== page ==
std::atomic_signal_fence(std::memory_order_acq_rel);
    b.fetch_add(1, std::memory_order_relaxed);
}

// Thread 2
auto b_local = b.load(std::memory_order_relaxed);
std::atomic_signal_fence(std::memory_order_acq_rel);
// Note that fetch_add returns the pre-incrementation value
auto a_local = a.fetch_add(1, std::memory_order_relaxed);
assert(b_local <= a_local);    // Is this guaranteed?

Another update: After reading all the responses so far and combing through the standard myself, I don't think it can be shown that the code is correct using only the standard. So, can anyone come up with a counter-example of a theoretical system that complies with the standard and also fires the assert?

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I think that it must be the nature of the fetch_add operation, and not the control dependency that causes the assertion to be true. I can't find anything that would indicate that a control dependency would cause any additional synchronization beyond what a sequenced-before relationship would. –  Vaughn Cato Aug 14 '13 at 6:32
    
@Vaughn: That makes sense, though still seems non-intuitive to me. Without the control dependency, though, the relaxed ordering could cause the loads to happen after the fetch_add -- so they're synchronizing, I just can't figure out quite in what capacity. Perhaps all sequenced-before relationships would have the same effect here? –  Cameron Aug 14 '13 at 10:46
    
It's a really interesting situation. I want to go through the rules carefully and see what the possibilities are. I'm thinking that the if is limiting what kind of reordering the compiler can do in practice, although maybe not in theory. On top of that, it would seem that the fetch_add has to be limiting what values can be seen from the modification order. I think that when you fetch_add, the value that you get back can't be before any modification that happened-before the fetch_add. Which wouldn't be the case with a regular load. –  Vaughn Cato Aug 14 '13 at 17:05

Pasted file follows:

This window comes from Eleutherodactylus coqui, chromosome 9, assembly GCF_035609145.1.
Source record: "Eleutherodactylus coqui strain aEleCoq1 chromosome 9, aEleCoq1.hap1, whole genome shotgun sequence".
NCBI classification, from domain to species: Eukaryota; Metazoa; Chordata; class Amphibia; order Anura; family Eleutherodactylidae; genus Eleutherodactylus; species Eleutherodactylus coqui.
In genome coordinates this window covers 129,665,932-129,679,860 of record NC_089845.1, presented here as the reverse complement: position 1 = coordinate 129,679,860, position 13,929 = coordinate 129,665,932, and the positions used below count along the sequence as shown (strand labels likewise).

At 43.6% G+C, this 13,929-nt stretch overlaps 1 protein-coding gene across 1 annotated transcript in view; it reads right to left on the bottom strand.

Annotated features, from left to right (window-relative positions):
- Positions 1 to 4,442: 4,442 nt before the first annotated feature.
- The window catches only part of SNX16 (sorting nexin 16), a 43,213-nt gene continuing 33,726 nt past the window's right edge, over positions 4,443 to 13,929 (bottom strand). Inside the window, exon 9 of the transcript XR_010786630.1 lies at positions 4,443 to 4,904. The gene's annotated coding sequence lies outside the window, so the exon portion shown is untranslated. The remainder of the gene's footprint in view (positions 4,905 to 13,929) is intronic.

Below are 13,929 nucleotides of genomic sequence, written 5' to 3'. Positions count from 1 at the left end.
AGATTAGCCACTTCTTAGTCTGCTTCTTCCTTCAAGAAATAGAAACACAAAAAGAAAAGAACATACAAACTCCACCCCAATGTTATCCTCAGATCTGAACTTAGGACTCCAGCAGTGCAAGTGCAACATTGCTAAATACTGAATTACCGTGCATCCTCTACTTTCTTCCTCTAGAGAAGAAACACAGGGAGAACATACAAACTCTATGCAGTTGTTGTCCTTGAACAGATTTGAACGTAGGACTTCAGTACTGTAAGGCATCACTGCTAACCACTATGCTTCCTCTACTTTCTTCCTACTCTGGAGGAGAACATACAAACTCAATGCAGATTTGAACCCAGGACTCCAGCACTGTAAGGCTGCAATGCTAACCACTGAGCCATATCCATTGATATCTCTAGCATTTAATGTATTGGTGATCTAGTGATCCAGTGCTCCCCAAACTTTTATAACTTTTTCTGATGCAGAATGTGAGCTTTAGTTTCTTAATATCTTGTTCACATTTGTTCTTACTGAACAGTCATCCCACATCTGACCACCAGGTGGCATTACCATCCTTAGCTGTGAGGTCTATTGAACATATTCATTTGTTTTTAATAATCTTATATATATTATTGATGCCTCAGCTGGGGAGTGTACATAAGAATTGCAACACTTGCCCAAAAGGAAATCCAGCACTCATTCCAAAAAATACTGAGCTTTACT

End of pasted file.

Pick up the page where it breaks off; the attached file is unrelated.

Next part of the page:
For example, I don't think behavior described in the relaxed ordering example given in en.cppreference.com/w/cpp/atomic/memory_order, would be possible if thread 2's load/store was atomic. –  Vaughn Cato Aug 14 '13 at 17:07
1  
"there is a control dependency which I suspect guarantees that a is always incremented before b is incremented" C++ doesn't guarantee that. I don't see anything that creates any dependencies between the values of a and b such that a compiler smart enough to prove a_local>=0 is always true would be prevented from re-ordering the fetch-add on b to before the fetch-add on a, for example. –  bames53 Aug 19 '13 at 18:02

2 Answers 2

up vote 1 down vote accepted

This example gets at a variation of reads-from-thin-air like behavior. The relevant discussion in the spec is in section 29.3p9-11. Since the current version of the C11 standard doesn't guarantee dependences be respected, the memory model should allow the assertion to be fired. The most likely situation is that the compiler optimizes away the check that a_local>=0. But even if you replace that check with a signal fence, CPUs would be free to reorder those instructions. You can test such code examples under the C/C++11 memory models using the open source CDSChecker tool. The interesting issue with your example is that for an execution to violate the assertion, there has to be a cycle of dependences. More concretely: